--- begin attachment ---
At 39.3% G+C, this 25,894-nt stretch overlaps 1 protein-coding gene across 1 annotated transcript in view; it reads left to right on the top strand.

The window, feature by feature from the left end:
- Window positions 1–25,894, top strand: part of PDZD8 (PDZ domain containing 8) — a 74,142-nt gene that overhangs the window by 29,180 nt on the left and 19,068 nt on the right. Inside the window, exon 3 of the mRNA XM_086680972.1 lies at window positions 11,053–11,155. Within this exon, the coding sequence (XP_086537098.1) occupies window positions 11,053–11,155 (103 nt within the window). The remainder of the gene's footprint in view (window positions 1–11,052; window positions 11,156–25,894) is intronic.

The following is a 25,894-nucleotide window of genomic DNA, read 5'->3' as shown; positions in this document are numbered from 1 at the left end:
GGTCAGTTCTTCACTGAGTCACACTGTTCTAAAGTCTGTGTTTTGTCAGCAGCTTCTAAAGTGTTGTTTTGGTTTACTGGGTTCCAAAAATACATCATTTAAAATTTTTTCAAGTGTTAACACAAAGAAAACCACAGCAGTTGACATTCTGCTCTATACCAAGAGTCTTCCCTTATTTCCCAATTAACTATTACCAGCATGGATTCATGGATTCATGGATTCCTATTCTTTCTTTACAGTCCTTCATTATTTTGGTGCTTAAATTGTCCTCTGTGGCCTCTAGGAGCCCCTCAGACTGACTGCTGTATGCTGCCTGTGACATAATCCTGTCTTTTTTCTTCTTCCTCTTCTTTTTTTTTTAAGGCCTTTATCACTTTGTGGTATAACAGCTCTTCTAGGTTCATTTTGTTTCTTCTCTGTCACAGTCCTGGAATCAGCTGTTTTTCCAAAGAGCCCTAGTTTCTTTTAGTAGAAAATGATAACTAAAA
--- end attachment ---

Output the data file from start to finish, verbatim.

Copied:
At 39.3% G+C, this 25,894-nt stretch overlaps 1 protein-coding gene across 1 annotated transcript in view; it reads left to right on the top strand.

The window, feature by feature from the left end:
- Window positions 1–25,894, top strand: part of PDZD8 (PDZ domain containing 8) — a 74,142-nt gene that overhangs the window by 29,180 nt on the left and 19,068 nt on the right. Inside the window, exon 3 of the mRNA XM_086680972.1 lies at window positions 11,053–11,155. Within this exon, the coding sequence (XP_086537098.1) occupies window positions 11,053–11,155 (103 nt within the window). The remainder of the gene's footprint in view (window positions 1–11,052; window positions 11,156–25,894) is intronic.

The following is a 25,894-nucleotide window of genomic DNA, read 5'->3' as shown; positions in this document are numbered from 1 at the left end:
GGTCAGTTCTTCACTGAGTCACACTGTTCTAAAGTCTGTGTTTTGTCAGCAGCTTCTAAAGTGTTGTTTTGGTTTACTGGGTTCCAAAAATACATCATTTAAAATTTTTTCAAGTGTTAACACAAAGAAAACCACAGCAGTTGACATTCTGCTCTATACCAAGAGTCTTCCCTTATTTCCCAATTAACTATTACCAGCATGGATTCATGGATTCATGGATTCCTATTCTTTCTTTACAGTCCTTCATTATTTTGGTGCTTAAATTGTCCTCTGTGGCCTCTAGGAGCCCCTCAGACTGACTGCTGTATGCTGCCTGTGACATAATCCTGTCTTTTTTCTTCTTCCTCTTCTTTTTTTTTTAAGGCCTTTATCACTTTGTGGTATAACAGCTCTTCTAGGTTCATTTTGTTTCTTCTCTGTCACAGTCCTGGAATCAGCTGTTTTTCCAAAGAGCCCTAGTTTCTTTTAGTAGAAAATGATAACTAAAA